Even for those of us who aren’t raising families modern society can often mean we don’t engage with real people as much as we used to years ago.  Home working, long commutes, growing pressure and hours at the office and we find that the sociability we used to have time and energy for has dipped and the only time we find to relax is climbing into bed at night with a good book, or the stolen 40 minutes on the train to greedily consume a chapter by your favourite author.  Social media has meant we often don’t pick up the phone to friends any more and say “Hey, how are things?  Want to catch up?”, because why would we need to catch up when we can see on Facebook exactly where they holidayed (we’ve even seen the pictures) and we know if they’ve got a new job or a new partner.

So with all that in mind I realised that maybe I’m not the only person out there craving some like minded people to share my thoughts with, to delve into a chat about the books I’ve read, the TV shows I’ve enjoyed, the general challenges of finding time to read and also how as a parent I want to allow my children the opportunity to enjoy the wonders that great literature and drama can bring.

I’ve always wanted to join a book club and therefore one of the first things I’d like to do is develop a Mummy Loves Books book club for 2016, I’m still ironing out all the details in my head but I will post soon with how I’d see this working and would love to have people join me on the journey.  It’s a sad fact that with the demise of local authority provisions many of our libraries just aren’t in a place to be able to provide facilities like book clubs any more, and even if they did I’m not always able to commit to attending at a regular time and date each month, never mind if I’d manage to read the book.  So therefore I’m hoping it will be a place where we can safely get together and share the joy of reading, and even if people don’t want to contribute and just want to read along and digest others comments then that is okay too.

I’m really happy to be taking more time out to get my thoughts down on paper this year, despite my mummy brain most days I know I’ve still got a lot I can share with others and an desire to make people feel welcome, comfortable and part of something special.  My hope is that we grow together as a group, have an opportunity to all contribute and to become friends.

Would love for all of you to come on this journey with me, I’m excited and over the next few weeks I’d like to start sharing my excitement and way ahead with you all.

 

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A great start becomes a tedious ending

Die Trying (Jack Reacher, #2)Die Trying by Lee Child
My rating: 2 of 5 stars

It’s been a little while since I read the first Jack Reacher novel and after reading quite a few ‘girly’ books I decided I’d have a bit of a change and try something a little grittier. 

I found the book burst out of the starters gate getting immediately into lots of action with the kidnapping of FBI agent Holly Johnson and the innocent passerby Jack Reacher who gets embroiled in her seizure.  The only problem is Reacher is no innocent passerby he’s a highly trained military police man with nothing to lose.  The start of this book was engaging as we follow Jack and Holly as they are transported across the country to an unknown location.  We are  given glimpses into their intended destination through cryptic chapters and we are also given glimpses into the FBI hunt for them.  It’s all high octane action and I was engrossed very quickly in the story.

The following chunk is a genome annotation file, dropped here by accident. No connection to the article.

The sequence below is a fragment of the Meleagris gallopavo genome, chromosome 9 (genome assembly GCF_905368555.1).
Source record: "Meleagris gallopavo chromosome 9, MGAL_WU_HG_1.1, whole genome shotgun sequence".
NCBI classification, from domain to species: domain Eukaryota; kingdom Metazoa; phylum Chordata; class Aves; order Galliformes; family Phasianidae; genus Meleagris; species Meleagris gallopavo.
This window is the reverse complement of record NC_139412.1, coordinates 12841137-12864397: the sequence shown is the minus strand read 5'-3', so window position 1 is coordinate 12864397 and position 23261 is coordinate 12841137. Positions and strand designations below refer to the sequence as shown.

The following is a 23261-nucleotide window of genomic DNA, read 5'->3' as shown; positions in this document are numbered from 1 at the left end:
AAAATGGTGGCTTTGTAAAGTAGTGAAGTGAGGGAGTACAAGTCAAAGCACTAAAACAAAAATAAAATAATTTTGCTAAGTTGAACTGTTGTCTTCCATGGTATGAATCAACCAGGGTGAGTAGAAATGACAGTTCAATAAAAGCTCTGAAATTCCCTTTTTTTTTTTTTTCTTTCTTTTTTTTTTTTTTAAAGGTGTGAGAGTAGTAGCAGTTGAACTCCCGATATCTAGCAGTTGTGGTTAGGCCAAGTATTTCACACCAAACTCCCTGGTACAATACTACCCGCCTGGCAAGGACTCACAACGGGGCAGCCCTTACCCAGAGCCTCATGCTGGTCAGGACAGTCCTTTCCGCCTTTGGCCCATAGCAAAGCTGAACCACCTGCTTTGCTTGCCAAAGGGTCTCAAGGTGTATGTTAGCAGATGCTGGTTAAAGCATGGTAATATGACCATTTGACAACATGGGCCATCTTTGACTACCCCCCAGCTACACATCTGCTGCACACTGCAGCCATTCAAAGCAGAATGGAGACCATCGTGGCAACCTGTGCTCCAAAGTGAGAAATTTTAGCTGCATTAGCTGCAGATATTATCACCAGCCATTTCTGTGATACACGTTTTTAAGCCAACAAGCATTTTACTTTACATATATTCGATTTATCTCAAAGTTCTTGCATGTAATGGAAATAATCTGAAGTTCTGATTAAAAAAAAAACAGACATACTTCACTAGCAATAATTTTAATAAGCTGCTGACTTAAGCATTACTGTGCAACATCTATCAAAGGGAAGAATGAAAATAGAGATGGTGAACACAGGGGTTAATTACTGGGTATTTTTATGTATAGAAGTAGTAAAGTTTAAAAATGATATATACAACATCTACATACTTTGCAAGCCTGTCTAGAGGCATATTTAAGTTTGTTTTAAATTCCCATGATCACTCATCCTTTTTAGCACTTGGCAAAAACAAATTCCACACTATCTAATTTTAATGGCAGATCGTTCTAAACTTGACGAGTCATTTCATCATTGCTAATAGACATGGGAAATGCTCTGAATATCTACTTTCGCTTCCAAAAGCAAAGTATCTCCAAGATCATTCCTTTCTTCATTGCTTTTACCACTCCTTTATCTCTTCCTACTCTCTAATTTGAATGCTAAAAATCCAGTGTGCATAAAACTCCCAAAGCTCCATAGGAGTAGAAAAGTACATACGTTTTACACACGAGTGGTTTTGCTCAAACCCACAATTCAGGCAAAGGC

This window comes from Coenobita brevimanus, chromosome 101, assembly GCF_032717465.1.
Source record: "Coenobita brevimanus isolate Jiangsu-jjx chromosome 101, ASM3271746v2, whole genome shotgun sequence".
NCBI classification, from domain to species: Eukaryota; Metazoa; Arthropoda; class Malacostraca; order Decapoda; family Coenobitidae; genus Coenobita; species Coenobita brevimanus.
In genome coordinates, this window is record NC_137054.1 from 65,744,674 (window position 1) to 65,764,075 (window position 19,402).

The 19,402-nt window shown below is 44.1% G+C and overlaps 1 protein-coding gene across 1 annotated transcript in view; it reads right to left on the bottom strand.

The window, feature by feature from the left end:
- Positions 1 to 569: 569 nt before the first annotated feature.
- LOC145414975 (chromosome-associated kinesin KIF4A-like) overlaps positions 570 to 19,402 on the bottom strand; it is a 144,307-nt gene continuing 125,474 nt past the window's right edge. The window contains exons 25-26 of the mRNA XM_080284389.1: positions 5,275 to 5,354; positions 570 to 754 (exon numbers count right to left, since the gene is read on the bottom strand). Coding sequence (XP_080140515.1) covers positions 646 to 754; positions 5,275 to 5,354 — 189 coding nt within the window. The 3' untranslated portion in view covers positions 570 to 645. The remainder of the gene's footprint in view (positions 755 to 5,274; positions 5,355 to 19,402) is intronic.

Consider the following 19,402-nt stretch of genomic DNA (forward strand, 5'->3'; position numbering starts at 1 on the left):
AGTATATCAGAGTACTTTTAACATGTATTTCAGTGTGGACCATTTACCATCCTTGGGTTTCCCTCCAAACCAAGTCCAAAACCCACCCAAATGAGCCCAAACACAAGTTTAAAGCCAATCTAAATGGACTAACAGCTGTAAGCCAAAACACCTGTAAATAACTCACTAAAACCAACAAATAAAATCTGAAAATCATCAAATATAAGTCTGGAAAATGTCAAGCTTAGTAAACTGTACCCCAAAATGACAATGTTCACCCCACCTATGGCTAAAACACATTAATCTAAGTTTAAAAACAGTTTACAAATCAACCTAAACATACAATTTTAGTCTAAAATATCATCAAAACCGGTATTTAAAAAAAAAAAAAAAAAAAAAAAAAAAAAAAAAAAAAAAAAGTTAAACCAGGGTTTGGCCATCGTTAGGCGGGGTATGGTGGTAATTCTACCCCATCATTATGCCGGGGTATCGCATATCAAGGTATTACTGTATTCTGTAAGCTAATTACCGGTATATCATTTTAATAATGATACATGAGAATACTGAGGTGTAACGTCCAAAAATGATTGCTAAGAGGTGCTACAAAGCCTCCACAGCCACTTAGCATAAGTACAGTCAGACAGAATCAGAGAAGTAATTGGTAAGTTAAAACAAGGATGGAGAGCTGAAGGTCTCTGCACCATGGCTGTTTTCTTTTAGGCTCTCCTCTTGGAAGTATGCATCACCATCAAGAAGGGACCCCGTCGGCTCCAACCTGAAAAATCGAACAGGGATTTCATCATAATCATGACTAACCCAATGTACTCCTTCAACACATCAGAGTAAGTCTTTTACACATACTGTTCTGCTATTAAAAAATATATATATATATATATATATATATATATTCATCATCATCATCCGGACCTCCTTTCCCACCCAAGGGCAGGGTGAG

From approximately half way through though it began to dip a little for me.  After the big reveal of who was doing the kidnapping and why I just couldn’t love it so much.  It went from having an espionage feel to being very military and cultish.  The action became a bit samey, I lost count of how many times Reacher escaped and was recaptured.  I just began to find the group responsible a little unorganized and unbelievable.

It was all a bit confusing, too many FBI agents who might be rogue and not enough dialogue.  By the time I got to Chapter 30 something I just wanted it to be over already.  I didn’t care how.  I was skimming pages galore and praying for Reacher to just shoot them all already.

This was a great start let down by poor execution.

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The Clifton Chronicles third outing is engaging and gripping but some characters lack depth

Best Kept Secret (The Clifton Chronicles, #3)Best Kept Secret by Jeffrey Archer
My rating: 4 of 5 stars

The Clifton Chronicles has been on my mind lately as the release of the fifth book in the series has kept reminding me I need to catch up as I had only read books one and two, so with a view to catching up before too many future spoilers appeared I decided to delve into Book 3, Best Kept Secret.

Jeffrey Archer remains one of those authors we all know we should be disapproving of,  he has had a more colourful past than most of his fictional characters, but somehow you just cannot help but admit he writes an amazing grand saga and The Clifton Chronicles has proven no different.  In Book 3 we pick up directly after the end of the cliffhanger from Book 2 where the House of Lords is trying to decide who should inherit the family title and all its wealth.  We find best friends,and potential half brothers, Harry Clifton and Giles Barrington awaiting their fate.  From the outset the books zips along at an alarming pace,  its constant action.  Just as you think you are about to catch breath another twist comes in and you are pulled off into another intriguing plot twist and its very difficult to put down.